SONOMA COUNTY, Calif. (KTVU) - Sonoma County has released the 911 calls recorded the night and early morning the deadly North Bay fires broke out.
It’s been two months since hundreds of wildfires in Napa and Sonoma County killed 44 people. The calls are shedding light on what may have caused some of the initial fires and how law enforcement handled evacuations.
KTVU’s 2 Investigates team received 1,029 audio clips. Although still going through all of the files, our team has listened to hundreds so far detailing what people first reported the night of October 8, 2017. Here are some.
October 8, 7:25 PM
Caller: “The approximate address is about 1500 Adobe Canyon Road. The power lines and the actual trees, um, that were touching those power lines were on fire.”
Dispatcher: “Tree on fire?”
Caller: “They were and then they blew out, but then there were a lot of sparks for a high fire danger area. The power lines were definitely creating sparks.”
October 8, 7:33 PM
Caller: “We need you guys expedited. A tree branch into power lines that were arching. The area of 1563 Adobe Canyon Road in Kenwood.”
October 9, 12:09 AM
Caller: “We’re seeing a lot of flames and loud explosions on Warm Springs Road.”
As transcribed above, multiple calls reported what could be some of the first PG&E power line-related sparks around Sonoma County. Currently, PG&E is under fire and facing numerous lawsuits. accusing the company of putting profits before public safety by failing to trim vegetation around its equipment. Later in the night (and early in the morning), 911 calls started revealing how law enforcement dealt with frantic callers worried about evacuating.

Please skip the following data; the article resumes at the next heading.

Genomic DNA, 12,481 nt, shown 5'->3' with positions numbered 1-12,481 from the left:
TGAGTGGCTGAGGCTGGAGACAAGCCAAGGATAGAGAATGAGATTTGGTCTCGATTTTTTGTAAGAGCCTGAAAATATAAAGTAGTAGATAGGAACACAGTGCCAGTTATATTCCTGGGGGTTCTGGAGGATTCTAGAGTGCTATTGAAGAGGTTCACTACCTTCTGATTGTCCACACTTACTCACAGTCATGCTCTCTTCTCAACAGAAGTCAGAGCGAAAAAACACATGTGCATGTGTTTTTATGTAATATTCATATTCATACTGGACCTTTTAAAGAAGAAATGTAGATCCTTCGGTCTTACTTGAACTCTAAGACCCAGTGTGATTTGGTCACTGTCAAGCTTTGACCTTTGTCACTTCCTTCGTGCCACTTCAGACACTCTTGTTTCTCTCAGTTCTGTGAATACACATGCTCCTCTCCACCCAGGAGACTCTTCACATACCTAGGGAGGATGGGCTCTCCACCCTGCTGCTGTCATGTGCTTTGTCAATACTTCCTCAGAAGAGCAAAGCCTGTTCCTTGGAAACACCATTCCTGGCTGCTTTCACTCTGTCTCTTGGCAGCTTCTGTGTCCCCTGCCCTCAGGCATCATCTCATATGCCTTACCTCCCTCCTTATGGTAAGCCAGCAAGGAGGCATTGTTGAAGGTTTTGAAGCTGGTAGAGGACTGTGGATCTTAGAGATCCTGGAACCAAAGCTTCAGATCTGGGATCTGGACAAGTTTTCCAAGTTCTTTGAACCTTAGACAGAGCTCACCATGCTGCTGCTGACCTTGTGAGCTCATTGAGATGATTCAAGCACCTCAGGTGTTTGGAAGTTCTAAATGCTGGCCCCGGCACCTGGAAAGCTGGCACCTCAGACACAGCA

October 9, 12:10 AM
Dispatcher: “In the event that we have to evacuate, we will call you on your landline and a Sheriff’s deputy will come to your home.”
October 9, 12:12 AM
Caller: “How do we know if there’s an emergency and we have to evacuate? Will people tell us?”
Dispatcher: “The police department has a reverse 911 system and they’ll call you.”
Caller: “On our home phone?”
Dispatch: “I hope so.”
In October, 2 Investigates reported on complaints and concerns that residents were not given enough warning or no warning at all. Sonoma County’s Sheriff said there was fear of causing panic and jamming up roadways needed by first responders. 42 people died in the North Bay fires.
2 Investigates is still going through all 1,029 audio clips. We’ll update this story as more information is discovered.